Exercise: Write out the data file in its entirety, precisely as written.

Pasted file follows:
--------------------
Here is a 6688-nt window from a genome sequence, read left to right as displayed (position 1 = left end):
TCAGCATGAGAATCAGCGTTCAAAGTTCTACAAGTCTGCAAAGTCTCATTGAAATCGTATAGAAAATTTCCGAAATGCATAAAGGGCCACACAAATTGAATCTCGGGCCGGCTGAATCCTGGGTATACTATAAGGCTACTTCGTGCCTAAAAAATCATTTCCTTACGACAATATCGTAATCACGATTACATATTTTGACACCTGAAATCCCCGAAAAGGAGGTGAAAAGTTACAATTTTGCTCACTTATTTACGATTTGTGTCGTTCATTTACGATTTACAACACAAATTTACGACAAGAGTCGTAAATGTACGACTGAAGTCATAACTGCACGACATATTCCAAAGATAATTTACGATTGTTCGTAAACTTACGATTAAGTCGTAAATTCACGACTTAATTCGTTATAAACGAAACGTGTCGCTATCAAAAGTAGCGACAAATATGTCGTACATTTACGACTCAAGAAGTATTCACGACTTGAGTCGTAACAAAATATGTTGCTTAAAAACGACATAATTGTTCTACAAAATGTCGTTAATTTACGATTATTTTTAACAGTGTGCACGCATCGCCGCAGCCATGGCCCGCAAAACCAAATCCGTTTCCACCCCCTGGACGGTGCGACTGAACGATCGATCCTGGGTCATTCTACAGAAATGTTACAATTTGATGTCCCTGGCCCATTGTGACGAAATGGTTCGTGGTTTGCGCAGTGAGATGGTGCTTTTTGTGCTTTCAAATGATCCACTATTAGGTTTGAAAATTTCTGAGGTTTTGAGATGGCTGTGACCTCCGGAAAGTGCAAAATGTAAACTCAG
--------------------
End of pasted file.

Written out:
Here is a 6688-nt window from a genome sequence, read left to right as displayed (position 1 = left end):
TCAGCATGAGAATCAGCGTTCAAAGTTCTACAAGTCTGCAAAGTCTCATTGAAATCGTATAGAAAATTTCCGAAATGCATAAAGGGCCACACAAATTGAATCTCGGGCCGGCTGAATCCTGGGTATACTATAAGGCTACTTCGTGCCTAAAAAATCATTTCCTTACGACAATATCGTAATCACGATTACATATTTTGACACCTGAAATCCCCGAAAAGGAGGTGAAAAGTTACAATTTTGCTCACTTATTTACGATTTGTGTCGTTCATTTACGATTTACAACACAAATTTACGACAAGAGTCGTAAATGTACGACTGAAGTCATAACTGCACGACATATTCCAAAGATAATTTACGATTGTTCGTAAACTTACGATTAAGTCGTAAATTCACGACTTAATTCGTTATAAACGAAACGTGTCGCTATCAAAAGTAGCGACAAATATGTCGTACATTTACGACTCAAGAAGTATTCACGACTTGAGTCGTAACAAAATATGTTGCTTAAAAACGACATAATTGTTCTACAAAATGTCGTTAATTTACGATTATTTTTAACAGTGTGCACGCATCGCCGCAGCCATGGCCCGCAAAACCAAATCCGTTTCCACCCCCTGGACGGTGCGACTGAACGATCGATCCTGGGTCATTCTACAGAAATGTTACAATTTGATGTCCCTGGCCCATTGTGACGAAATGGTTCGTGGTTTGCGCAGTGAGATGGTGCTTTTTGTGCTTTCAAATGATCCACTATTAGGTTTGAAAATTTCTGAGGTTTTGAGATGGCTGTGACCTCCGGAAAGTGCAAAATGTAAACTCAG